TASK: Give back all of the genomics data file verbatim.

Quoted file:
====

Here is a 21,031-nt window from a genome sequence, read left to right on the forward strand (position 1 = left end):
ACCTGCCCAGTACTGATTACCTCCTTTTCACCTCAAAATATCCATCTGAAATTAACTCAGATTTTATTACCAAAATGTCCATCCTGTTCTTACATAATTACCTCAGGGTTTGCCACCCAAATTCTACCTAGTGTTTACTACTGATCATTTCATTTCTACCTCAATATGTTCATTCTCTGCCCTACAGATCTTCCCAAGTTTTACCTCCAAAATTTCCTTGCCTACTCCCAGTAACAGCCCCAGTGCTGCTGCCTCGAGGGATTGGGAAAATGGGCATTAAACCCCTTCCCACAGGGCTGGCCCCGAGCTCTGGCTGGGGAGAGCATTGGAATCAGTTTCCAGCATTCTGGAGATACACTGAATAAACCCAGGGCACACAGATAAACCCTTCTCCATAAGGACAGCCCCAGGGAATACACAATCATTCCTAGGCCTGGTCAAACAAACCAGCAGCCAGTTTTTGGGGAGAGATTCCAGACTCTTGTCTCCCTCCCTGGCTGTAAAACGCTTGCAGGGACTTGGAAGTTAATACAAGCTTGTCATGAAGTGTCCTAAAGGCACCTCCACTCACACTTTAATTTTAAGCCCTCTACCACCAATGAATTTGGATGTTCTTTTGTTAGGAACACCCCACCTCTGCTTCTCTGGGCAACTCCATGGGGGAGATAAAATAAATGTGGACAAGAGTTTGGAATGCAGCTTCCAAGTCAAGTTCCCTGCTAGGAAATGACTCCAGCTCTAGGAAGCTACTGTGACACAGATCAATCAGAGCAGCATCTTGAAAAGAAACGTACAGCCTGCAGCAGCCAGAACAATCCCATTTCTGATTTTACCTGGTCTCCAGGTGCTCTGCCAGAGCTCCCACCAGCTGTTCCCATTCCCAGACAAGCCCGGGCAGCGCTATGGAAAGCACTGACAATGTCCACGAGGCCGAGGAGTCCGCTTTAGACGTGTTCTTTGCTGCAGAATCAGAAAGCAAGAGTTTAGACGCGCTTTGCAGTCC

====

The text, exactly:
Here is a 21,031-nt window from a genome sequence, read left to right on the forward strand (position 1 = left end):
ACCTGCCCAGTACTGATTACCTCCTTTTCACCTCAAAATATCCATCTGAAATTAACTCAGATTTTATTACCAAAATGTCCATCCTGTTCTTACATAATTACCTCAGGGTTTGCCACCCAAATTCTACCTAGTGTTTACTACTGATCATTTCATTTCTACCTCAATATGTTCATTCTCTGCCCTACAGATCTTCCCAAGTTTTACCTCCAAAATTTCCTTGCCTACTCCCAGTAACAGCCCCAGTGCTGCTGCCTCGAGGGATTGGGAAAATGGGCATTAAACCCCTTCCCACAGGGCTGGCCCCGAGCTCTGGCTGGGGAGAGCATTGGAATCAGTTTCCAGCATTCTGGAGATACACTGAATAAACCCAGGGCACACAGATAAACCCTTCTCCATAAGGACAGCCCCAGGGAATACACAATCATTCCTAGGCCTGGTCAAACAAACCAGCAGCCAGTTTTTGGGGAGAGATTCCAGACTCTTGTCTCCCTCCCTGGCTGTAAAACGCTTGCAGGGACTTGGAAGTTAATACAAGCTTGTCATGAAGTGTCCTAAAGGCACCTCCACTCACACTTTAATTTTAAGCCCTCTACCACCAATGAATTTGGATGTTCTTTTGTTAGGAACACCCCACCTCTGCTTCTCTGGGCAACTCCATGGGGGAGATAAAATAAATGTGGACAAGAGTTTGGAATGCAGCTTCCAAGTCAAGTTCCCTGCTAGGAAATGACTCCAGCTCTAGGAAGCTACTGTGACACAGATCAATCAGAGCAGCATCTTGAAAAGAAACGTACAGCCTGCAGCAGCCAGAACAATCCCATTTCTGATTTTACCTGGTCTCCAGGTGCTCTGCCAGAGCTCCCACCAGCTGTTCCCATTCCCAGACAAGCCCGGGCAGCGCTATGGAAAGCACTGACAATGTCCACGAGGCCGAGGAGTCCGCTTTAGACGTGTTCTTTGCTGCAGAATCAGAAAGCAAGAGTTTAGACGCGCTTTGCAGTCC